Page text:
When I was a little girl, I believed my Grandpa James was a great wizard. If I woke up early enough while visiting his beach home, and I crept quietly to the stair landing of the loft where we slept, I could watch him work his magic in the kitchen below.
Somehow, through the sheer diligence of his rituals — working only in the quiet hush of dawn; pre-warming the muffin pans and coating them with melted butter; whispering secret incantations; and never, never, never opening the oven door during baking — this man managed a wondrous alchemy. Before my very eyes, my Grandpa transformed mere flour, milk, salt and eggs into a magical, mystical and wonderfully tasty soufflé which we humbly called: The Popover.
For me, now going on forty, a warm bite of popover slathered with real butter remains an anchor, a touchstone. Through meals upon meals, from those breakfasts down the shore, to a breakfast shared with my folks this past week, I have come to understand that the popover is capable of transcending generations and family lines.
I have eaten popovers every Christmas morning of my life. I have shared them with aunts and uncles, with cousins and siblings, with parents, grandparents and my own children, including a God daughter who must be related given her love of them. And we have all, each and every one of us, laughed at popovers that came out more like toilet bowls, and stood in awe of others that puffed to giant-proportions.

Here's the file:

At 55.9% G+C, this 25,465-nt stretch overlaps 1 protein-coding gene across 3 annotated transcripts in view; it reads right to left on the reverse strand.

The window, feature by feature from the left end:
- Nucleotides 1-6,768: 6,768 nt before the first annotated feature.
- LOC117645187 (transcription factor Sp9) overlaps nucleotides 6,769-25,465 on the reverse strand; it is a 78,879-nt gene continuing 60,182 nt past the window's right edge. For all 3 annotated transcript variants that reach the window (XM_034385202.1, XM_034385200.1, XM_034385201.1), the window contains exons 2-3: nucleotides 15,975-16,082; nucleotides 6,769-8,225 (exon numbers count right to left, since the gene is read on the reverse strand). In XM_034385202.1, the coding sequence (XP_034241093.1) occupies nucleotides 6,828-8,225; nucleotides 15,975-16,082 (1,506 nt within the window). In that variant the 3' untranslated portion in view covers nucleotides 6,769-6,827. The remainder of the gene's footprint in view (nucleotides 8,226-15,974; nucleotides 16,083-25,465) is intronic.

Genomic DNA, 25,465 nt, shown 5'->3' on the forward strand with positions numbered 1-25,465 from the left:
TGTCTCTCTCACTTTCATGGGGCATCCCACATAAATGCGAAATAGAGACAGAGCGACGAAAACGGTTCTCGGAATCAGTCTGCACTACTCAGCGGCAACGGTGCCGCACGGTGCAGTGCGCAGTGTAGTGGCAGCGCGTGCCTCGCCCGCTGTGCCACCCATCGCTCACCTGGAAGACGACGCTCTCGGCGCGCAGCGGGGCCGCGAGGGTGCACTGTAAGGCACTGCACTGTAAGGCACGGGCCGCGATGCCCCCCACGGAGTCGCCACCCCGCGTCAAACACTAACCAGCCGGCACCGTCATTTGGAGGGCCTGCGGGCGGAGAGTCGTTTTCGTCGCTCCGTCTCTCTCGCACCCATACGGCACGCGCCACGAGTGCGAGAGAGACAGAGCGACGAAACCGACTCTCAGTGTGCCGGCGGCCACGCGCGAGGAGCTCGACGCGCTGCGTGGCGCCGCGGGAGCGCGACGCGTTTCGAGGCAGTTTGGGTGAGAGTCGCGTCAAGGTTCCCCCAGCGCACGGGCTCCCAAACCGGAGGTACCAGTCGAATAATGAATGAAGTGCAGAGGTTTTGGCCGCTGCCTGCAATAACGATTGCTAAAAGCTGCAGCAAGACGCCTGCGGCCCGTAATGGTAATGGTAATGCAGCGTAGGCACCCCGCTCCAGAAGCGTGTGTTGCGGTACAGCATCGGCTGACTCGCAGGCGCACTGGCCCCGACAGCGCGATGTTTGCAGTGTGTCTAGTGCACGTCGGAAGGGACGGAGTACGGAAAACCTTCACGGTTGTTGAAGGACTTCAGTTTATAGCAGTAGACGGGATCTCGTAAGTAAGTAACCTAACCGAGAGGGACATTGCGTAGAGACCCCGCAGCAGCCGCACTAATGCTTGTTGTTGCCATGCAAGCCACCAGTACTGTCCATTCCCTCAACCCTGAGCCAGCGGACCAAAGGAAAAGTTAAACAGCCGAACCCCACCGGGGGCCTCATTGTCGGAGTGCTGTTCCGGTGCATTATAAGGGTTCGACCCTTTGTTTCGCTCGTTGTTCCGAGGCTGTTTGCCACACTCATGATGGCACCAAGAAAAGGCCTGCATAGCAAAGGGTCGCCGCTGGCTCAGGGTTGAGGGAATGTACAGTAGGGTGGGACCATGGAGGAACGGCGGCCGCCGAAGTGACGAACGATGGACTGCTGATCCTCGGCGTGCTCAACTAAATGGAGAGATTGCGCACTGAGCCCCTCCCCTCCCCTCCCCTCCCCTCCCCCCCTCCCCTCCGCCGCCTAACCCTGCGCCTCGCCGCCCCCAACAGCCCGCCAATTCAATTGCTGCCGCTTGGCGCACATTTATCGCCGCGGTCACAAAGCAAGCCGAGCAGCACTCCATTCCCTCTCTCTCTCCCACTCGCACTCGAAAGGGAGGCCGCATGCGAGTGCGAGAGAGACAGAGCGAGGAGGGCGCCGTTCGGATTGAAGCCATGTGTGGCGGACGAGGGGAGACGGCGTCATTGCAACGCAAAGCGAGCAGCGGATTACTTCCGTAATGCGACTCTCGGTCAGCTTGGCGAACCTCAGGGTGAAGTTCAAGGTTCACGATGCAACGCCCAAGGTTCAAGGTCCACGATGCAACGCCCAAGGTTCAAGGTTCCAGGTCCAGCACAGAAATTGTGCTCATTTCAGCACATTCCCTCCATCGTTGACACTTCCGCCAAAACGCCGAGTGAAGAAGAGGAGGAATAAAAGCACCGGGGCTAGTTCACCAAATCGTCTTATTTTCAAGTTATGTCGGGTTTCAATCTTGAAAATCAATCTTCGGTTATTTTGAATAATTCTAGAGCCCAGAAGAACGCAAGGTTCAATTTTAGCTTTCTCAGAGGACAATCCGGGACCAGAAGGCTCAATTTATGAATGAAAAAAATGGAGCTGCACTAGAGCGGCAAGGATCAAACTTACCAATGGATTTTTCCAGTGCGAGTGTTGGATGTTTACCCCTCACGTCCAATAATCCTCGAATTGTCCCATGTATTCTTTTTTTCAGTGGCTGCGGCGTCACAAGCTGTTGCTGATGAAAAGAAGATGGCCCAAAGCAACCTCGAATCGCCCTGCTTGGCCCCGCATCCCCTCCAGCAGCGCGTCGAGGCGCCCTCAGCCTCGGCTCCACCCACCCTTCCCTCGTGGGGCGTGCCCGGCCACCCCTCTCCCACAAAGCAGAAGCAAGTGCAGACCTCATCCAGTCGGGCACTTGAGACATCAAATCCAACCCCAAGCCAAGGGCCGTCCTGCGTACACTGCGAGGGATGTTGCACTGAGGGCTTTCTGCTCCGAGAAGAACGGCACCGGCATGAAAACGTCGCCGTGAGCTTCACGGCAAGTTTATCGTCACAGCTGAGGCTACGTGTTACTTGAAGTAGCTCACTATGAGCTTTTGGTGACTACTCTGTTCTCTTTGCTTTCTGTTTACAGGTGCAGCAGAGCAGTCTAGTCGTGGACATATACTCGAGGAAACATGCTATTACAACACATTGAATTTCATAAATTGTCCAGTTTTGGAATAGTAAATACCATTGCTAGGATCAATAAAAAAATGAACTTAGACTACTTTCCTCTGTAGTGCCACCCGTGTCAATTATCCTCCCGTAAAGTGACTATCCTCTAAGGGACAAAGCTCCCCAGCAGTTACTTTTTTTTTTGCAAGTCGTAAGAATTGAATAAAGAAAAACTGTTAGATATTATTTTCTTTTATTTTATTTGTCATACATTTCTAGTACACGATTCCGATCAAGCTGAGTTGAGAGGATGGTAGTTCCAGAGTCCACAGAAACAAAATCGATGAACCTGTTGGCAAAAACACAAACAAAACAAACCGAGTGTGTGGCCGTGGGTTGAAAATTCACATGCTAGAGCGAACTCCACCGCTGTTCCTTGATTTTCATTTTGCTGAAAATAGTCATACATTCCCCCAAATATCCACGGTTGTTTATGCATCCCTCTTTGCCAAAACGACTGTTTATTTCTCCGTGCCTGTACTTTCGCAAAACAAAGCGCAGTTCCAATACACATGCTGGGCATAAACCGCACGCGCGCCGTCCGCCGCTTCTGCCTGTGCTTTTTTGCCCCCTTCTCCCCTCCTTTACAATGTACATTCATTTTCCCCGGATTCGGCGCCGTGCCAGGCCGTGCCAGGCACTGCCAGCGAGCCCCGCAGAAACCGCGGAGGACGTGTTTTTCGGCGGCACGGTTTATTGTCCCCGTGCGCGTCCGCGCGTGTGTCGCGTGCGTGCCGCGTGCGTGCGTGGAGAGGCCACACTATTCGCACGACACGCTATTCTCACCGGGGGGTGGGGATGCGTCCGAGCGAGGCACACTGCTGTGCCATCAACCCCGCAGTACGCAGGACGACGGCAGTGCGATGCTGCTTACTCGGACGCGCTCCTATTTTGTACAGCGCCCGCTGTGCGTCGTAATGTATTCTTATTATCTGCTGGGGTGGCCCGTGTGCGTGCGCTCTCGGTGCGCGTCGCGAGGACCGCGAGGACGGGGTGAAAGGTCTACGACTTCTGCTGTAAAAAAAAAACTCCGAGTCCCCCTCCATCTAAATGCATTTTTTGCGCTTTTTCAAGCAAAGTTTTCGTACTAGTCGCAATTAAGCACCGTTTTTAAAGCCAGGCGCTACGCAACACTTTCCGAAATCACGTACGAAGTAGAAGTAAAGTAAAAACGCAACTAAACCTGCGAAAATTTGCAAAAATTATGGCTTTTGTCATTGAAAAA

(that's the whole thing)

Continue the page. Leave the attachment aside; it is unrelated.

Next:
But fear not the toilet bowl: you no longer have to be a wizard to bake them. We have these great new-fangled things called popover pans that make it super easy. If you don’t happen to have a set (or the three my mother made sure she stocked my kitchen with), you can instead try out the Popover Pie modification listed below. This can count as a vegetarian dish, but it’s definitely not vegan, though I’m guessing you could use an egg substitute and soy milk.
1. Pre-heat oven to 425°.
2. Stir together 1-1/4 cups flour and 1/2 teaspoon salt in a medium-size mixing bowl. (Optional: add 1 teaspoon of cinnamon or cinnamon sugar.)
3. Add 1-1/4 cups milk and with rotary beater or whisk, beat until well-blended. Do not over beat.
4. One at a time, add 3 eggs, beating in each until completely blended.
5. Pour the batter into popover cups*, filling 3/4 full.
6. Bake at 425° for 20 minutes.
7. Reduce oven temperature to 325° and continue baking for 15-20 minutes, or until golden brown.
8. Serve immediately, piping hot from the oven: a cold popover is as my kids say, “Yucky.” Pairs nicely with butter, jelly or for a heavier meal, put ham and cheese in the middle after cooking, like a sandwich.
*You can also try making one big popover in what my family calls Popover Pie, following the above recipe with some modifications. Using a casserole dish, place a few pieces of butter in it and pre-heat the pan while you are pre-heating the oven to 425°. Take care to avoid burning the butter. Make sure the melted butter covers the entire bottom of the pan. For your batter, use a ratio of 1 egg: 1/4 cup flour: 1/4 cup milk. Use less for a small pan, more for a bigger pan. I tend to use a 3-quart casserole pan and 3 eggs, 3/4 cups flour and 3/4 cups milk. Add salt (and optional cinnamon or cinnamon sugar). Bake at 425° for 25 minutes or until top has popped and is golden brown. Will deflate when cut.
This recipe is offered in total rebellion as part of Recipe Rites.
© Jennifer S. and harvestliberty.net, 2012.